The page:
The contract had become the focus of much outcry in recent weeks from the public and state lawmakers who contended that there was too much secrecy surrounding the deal.
The U.S. 36 Express Lanes Project adds a toll lane in each direction between Boulder and Denver that will also be used for bus rapid transit. Vehicles carrying three or more people can also use the lanes for free. The project also refurbishes the existing general-purpose lanes and adds a commuter bike lane.
Plenary Roads Denver – a consortium of companies including the Plenary Group, Ames Construction, Granite Construction, HDR, Transfield Services and Goldman Sachs – will finance the project, including some of its own equity, and will be responsible for maintenance of the highway. In return, Plenary Roads Denver collects the toll revenue from the express lanes for the next 50 years.
Wednesday’s financial close of the deal included the completion of the federal Transportation Infrastructure Finance and Innovation Act program loans for the second phase of the project from 88th Avenue to Boulder. The financial close also finalized the private bonds for the project.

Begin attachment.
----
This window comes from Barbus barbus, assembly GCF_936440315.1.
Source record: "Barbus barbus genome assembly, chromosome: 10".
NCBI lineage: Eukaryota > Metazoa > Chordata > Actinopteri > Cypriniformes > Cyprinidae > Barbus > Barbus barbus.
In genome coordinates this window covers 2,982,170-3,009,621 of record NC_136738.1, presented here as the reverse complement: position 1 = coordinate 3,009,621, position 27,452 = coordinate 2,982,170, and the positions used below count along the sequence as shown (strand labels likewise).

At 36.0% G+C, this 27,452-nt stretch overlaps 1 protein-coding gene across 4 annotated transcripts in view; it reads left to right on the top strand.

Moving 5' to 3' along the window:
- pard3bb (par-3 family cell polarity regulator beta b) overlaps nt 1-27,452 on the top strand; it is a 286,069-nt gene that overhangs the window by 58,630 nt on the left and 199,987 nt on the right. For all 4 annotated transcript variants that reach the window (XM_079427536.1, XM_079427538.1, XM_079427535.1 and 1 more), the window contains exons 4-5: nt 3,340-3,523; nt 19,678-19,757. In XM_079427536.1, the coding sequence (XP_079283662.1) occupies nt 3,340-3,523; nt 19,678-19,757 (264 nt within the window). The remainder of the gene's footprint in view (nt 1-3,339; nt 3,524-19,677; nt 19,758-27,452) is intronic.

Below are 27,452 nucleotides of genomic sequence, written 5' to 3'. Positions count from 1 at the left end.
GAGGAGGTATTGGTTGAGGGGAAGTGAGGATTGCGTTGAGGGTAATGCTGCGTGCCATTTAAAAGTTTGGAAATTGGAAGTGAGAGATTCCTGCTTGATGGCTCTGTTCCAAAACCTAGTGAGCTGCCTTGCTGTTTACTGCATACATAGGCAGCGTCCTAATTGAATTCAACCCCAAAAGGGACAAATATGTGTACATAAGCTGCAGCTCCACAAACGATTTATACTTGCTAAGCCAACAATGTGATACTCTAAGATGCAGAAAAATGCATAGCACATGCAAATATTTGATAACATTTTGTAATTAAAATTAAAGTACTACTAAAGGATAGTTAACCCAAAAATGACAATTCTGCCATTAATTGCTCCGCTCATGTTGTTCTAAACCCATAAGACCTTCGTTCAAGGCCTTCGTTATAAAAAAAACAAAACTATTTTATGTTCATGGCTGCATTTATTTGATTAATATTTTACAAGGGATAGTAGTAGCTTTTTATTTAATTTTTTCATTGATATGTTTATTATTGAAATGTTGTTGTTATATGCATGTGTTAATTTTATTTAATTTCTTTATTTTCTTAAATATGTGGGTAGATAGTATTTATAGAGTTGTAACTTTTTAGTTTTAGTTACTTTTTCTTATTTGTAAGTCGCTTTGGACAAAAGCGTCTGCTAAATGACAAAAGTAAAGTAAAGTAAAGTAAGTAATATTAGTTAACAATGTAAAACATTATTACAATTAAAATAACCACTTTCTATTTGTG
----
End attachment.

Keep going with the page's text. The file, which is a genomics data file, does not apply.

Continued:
Detractors of the deal had pointed to aspects of the contract that raise the definition of a high occupancy vehicle – and thus one that can use the express lanes for free – from two passengers to three. Also criticized was the fact that tolls for a round trip from Boulder to Denver could rise to as much as $28 during the life of the contract.
But the deal also had its supporters, including the Denver and Boulder chambers of commerce and others who believed the roadwork was necessary to relieve congestion on U.S. 36. CDOT has stated that without the public-private partnership, the improvements would not have been completed for another 20 years due to lack of funding.